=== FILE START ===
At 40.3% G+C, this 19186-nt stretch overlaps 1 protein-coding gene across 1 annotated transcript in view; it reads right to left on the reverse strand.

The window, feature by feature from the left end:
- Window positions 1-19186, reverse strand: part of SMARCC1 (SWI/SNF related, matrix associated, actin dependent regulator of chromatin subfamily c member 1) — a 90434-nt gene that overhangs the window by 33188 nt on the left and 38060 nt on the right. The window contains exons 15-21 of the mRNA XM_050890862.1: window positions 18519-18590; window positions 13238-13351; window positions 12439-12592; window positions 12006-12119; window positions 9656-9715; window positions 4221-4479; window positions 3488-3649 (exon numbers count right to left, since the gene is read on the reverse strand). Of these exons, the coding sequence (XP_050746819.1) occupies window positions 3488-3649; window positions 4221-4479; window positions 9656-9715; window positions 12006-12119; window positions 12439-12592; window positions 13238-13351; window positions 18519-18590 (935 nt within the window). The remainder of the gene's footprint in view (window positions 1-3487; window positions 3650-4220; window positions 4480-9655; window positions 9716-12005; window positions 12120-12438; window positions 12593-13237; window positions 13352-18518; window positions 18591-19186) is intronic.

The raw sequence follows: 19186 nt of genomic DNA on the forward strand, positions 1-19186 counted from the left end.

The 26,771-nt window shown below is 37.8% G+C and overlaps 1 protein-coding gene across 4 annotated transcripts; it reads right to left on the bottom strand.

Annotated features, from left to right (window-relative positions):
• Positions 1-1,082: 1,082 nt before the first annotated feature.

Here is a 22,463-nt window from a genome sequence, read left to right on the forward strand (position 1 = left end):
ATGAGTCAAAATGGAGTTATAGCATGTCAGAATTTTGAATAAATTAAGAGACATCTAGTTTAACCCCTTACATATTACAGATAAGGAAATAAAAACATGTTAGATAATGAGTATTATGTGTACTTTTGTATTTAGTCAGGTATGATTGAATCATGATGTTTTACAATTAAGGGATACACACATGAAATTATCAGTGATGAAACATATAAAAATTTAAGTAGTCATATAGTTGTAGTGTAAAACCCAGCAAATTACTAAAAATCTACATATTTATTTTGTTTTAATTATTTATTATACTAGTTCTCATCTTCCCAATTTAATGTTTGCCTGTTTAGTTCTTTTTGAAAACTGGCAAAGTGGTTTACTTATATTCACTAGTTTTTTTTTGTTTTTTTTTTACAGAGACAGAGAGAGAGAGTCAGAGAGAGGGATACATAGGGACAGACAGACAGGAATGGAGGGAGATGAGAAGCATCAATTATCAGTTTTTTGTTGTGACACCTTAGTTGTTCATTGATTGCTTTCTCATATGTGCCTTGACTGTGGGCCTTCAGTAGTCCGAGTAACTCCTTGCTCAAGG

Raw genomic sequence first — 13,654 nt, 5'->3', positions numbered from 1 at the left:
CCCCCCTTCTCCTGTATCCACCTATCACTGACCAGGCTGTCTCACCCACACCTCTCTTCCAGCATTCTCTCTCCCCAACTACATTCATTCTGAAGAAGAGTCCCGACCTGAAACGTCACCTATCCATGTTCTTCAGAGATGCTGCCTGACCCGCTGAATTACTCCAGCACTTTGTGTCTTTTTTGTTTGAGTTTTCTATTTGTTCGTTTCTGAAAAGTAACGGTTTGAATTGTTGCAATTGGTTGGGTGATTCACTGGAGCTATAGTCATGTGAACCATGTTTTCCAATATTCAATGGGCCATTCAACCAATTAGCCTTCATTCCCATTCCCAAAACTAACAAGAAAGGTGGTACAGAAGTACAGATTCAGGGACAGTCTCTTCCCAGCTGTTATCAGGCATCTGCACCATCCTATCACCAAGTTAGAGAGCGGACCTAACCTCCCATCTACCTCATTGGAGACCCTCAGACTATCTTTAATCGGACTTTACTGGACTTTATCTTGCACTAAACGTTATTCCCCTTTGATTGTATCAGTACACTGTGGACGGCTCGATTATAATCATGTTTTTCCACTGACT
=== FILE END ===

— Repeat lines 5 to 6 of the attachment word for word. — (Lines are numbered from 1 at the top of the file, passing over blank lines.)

The 26,771-nt window shown below is 37.8% G+C and overlaps 1 protein-coding gene across 4 annotated transcripts; it reads right to left on the bottom strand.

Annotated features, from left to right (window-relative positions):